Curiosity self-portrait, wide view

December 27, 2012
Credit: NASA/JPL-Caltech/MSSS

(Phys.org)—On the 84th and 85th Martian days of the NASA Mars rover Curiosity's mission on Mars (Oct. 31 and Nov. 1, 2012), NASA's Curiosity rover used the Mars Hand Lens Imager (MAHLI) to capture dozens of high-resolution images to be combined into self-portrait images of the rover.

The mosaic shows the rover at "Rocknest," the spot in Gale Crater where the mission's first scoop sampling took place. Four scoop scars can be seen in the in front of the rover. A fifth scoop was collected later.

Self-portraits like this one document the state of the rover and allow mission engineers to track changes over time, such as dust accumulation and wheel wear. Due to its location on the end of the , only MAHLI (among the rover's 17 cameras) is able to image some parts of the craft, including the port-side wheels.

Explore further: The Curiosity rover's ultimate self-portrait

Related Stories

The Curiosity rover's ultimate self-portrait

November 2, 2012

OK, we thought the low-resolution self-portrait from yesterday was great… but here's the real goods: a monster, high-resolution awesome mosaic of 55 images taken by the Mars Hand Lens Imager (MAHLI), showing the rover at ...

First color image of Mars returned from Curiosity

August 7, 2012

(Phys.org) -- This view of the landscape to the north of NASA's Mars rover Curiosity was acquired by the Mars Hand Lens Imager (MAHLI) on the afternoon of the first day after landing. (The team calls this day Sol 1, which ...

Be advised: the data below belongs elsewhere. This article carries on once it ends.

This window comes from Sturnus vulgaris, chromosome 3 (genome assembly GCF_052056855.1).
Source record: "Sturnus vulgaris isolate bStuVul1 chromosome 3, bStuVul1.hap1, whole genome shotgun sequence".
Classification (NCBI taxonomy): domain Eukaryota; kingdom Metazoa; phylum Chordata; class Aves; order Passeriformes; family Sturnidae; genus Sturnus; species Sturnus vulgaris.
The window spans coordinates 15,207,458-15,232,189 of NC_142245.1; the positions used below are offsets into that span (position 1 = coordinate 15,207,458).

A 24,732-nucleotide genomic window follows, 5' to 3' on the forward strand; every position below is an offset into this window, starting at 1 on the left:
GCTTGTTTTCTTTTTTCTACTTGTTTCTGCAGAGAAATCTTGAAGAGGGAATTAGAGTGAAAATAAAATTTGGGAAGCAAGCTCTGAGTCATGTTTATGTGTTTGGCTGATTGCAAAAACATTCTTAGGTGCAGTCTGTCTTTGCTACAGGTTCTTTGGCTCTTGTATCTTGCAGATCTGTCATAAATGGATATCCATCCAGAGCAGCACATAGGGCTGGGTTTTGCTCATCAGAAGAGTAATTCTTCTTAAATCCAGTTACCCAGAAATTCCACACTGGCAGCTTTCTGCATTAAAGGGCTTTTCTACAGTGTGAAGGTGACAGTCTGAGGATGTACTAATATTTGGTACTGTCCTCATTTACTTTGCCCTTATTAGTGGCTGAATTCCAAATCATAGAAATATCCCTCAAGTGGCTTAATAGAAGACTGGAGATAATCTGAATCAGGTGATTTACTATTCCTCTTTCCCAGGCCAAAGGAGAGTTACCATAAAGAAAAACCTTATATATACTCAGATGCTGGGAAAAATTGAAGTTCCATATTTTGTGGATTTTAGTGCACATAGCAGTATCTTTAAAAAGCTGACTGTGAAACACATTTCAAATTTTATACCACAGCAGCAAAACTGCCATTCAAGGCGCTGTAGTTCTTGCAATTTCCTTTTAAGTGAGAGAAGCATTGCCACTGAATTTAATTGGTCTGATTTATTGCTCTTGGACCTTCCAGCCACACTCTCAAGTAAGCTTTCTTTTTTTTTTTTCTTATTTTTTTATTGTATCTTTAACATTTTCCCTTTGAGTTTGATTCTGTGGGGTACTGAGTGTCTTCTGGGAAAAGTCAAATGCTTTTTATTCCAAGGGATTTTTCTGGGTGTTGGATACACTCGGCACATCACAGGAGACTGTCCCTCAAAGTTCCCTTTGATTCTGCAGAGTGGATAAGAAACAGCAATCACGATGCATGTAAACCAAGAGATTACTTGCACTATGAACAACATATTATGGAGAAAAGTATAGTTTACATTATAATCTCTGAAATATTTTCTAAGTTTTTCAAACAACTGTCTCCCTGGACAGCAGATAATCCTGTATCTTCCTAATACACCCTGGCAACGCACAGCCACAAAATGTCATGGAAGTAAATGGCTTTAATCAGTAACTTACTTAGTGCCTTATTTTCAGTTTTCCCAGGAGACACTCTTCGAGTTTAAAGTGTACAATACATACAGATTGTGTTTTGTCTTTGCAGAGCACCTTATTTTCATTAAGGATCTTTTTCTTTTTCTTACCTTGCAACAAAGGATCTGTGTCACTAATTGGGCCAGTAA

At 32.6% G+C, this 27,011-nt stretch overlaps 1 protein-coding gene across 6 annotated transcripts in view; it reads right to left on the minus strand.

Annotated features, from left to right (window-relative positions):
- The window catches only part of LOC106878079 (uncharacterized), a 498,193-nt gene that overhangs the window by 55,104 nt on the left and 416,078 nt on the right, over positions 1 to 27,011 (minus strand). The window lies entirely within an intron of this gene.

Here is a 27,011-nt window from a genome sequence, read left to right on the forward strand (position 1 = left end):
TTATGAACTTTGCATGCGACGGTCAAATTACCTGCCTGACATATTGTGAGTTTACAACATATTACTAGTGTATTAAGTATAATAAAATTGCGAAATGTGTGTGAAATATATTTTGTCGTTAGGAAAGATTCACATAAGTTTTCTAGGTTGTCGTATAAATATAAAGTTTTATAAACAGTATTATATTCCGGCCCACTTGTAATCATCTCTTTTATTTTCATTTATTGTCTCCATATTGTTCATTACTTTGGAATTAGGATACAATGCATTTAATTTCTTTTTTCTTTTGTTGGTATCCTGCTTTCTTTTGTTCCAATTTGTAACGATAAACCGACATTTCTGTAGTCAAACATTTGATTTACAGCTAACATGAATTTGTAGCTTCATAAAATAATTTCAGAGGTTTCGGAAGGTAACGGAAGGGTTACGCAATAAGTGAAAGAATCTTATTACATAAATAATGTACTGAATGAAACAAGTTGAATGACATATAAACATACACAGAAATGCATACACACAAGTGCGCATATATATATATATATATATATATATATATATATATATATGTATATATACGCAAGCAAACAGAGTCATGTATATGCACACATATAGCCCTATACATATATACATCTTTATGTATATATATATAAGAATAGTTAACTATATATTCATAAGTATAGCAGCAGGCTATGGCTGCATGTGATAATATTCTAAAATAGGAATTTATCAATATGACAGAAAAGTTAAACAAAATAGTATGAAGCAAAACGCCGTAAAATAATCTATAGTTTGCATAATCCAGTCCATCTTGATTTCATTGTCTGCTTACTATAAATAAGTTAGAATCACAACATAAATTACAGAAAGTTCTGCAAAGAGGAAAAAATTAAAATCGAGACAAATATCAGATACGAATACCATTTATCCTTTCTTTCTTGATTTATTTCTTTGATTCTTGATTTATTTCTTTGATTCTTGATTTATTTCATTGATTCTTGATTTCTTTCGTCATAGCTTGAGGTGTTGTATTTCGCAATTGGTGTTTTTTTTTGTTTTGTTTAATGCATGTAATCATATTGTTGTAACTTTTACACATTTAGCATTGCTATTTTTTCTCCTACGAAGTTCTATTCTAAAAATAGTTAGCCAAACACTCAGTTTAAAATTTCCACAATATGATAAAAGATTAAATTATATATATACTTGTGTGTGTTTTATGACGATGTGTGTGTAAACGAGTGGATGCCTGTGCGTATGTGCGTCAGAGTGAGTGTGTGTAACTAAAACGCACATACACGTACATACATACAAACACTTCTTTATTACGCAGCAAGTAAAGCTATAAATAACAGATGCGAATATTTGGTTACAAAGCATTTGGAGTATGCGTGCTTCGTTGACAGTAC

Mars rover self-portrait shoot uses arm choreography

December 12, 2012

(Phys.org)—The robotic arm on NASA's Mars rover Curiosity held the rover's Mars Hand Lens Imager (MAHLI) camera in more than 50 positions in one day to generate a single scene combining all the images, creating a high-resolution, ...

Curiosity preparing for second scoop

October 15, 2012

On Sol 65 (Oct. 11, 2012) of the Mars Science Laboratory mission, NASA's Mars rover Curiosity completed several activities in preparation for collecting its second scoop of soil. Like the first scoop, the next will come from ...

Recommended for you

NASA telescope studies quirky comet 45P

November 22, 2017

When comet 45P zipped past Earth early in 2017, researchers observing from NASA's Infrared Telescope Facility, or IRTF, in Hawai'i gave the long-time trekker a thorough astronomical checkup. The results help fill in crucial ...

Uncovering the origins of galaxies' halos

November 21, 2017

Using the Subaru Telescope atop Maunakea, researchers have identified 11 dwarf galaxies and two star-containing halos in the outer region of a large spiral galaxy 25 million light-years away from Earth. The findings, published ...

Cassini image mosaic: A farewell to Saturn

November 21, 2017

In a fitting farewell to the planet that had been its home for over 13 years, the Cassini spacecraft took one last, lingering look at Saturn and its splendid rings during the final leg of its journey and snapped a series ...

2 comments

Adjust slider to filter visible comments by rank

Display comments: newest first

scidog
5 / 5 (1) Dec 28, 2012
is there enough detail to see where the bits of plastic came off that were on the surface in some photos?
ValeriaT
3 / 5 (2) Dec 28, 2012
The terrestrial photos don't work. We apparently need ten billion dollars for another rover on Mars for achieving of higher quality portraits with Mars background.

Please sign in to add a comment. Registration is free, and takes less than a minute. Read more

Click here to reset your password.
Sign in to get notified via email when new comments are made.